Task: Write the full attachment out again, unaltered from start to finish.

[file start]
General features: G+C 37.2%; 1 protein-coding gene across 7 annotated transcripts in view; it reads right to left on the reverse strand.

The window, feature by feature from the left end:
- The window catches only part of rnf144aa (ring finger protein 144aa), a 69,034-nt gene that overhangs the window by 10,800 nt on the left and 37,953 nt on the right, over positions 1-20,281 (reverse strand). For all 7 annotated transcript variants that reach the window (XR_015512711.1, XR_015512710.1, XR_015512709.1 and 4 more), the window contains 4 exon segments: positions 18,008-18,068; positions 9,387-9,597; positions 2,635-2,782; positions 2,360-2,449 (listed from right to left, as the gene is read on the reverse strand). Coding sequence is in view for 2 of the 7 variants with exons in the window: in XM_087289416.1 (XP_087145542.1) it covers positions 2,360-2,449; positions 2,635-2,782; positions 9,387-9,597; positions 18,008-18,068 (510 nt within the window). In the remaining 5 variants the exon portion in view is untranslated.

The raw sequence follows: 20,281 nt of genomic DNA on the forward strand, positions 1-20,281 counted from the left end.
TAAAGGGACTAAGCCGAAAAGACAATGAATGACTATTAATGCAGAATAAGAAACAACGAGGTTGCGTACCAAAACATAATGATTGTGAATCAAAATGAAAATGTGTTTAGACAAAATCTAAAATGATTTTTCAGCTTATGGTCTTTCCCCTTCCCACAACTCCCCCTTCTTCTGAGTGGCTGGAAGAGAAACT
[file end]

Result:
General features: G+C 37.2%; 1 protein-coding gene across 7 annotated transcripts in view; it reads right to left on the reverse strand.

The window, feature by feature from the left end:
- The window catches only part of rnf144aa (ring finger protein 144aa), a 69,034-nt gene that overhangs the window by 10,800 nt on the left and 37,953 nt on the right, over positions 1-20,281 (reverse strand). For all 7 annotated transcript variants that reach the window (XR_015512711.1, XR_015512710.1, XR_015512709.1 and 4 more), the window contains 4 exon segments: positions 18,008-18,068; positions 9,387-9,597; positions 2,635-2,782; positions 2,360-2,449 (listed from right to left, as the gene is read on the reverse strand). Coding sequence is in view for 2 of the 7 variants with exons in the window: in XM_087289416.1 (XP_087145542.1) it covers positions 2,360-2,449; positions 2,635-2,782; positions 9,387-9,597; positions 18,008-18,068 (510 nt within the window). In the remaining 5 variants the exon portion in view is untranslated.

The raw sequence follows: 20,281 nt of genomic DNA on the forward strand, positions 1-20,281 counted from the left end.
TAAAGGGACTAAGCCGAAAAGACAATGAATGACTATTAATGCAGAATAAGAAACAACGAGGTTGCGTACCAAAACATAATGATTGTGAATCAAAATGAAAATGTGTTTAGACAAAATCTAAAATGATTTTTCAGCTTATGGTCTTTCCCCTTCCCACAACTCCCCCTTCTTCTGAGTGGCTGGAAGAGAAACT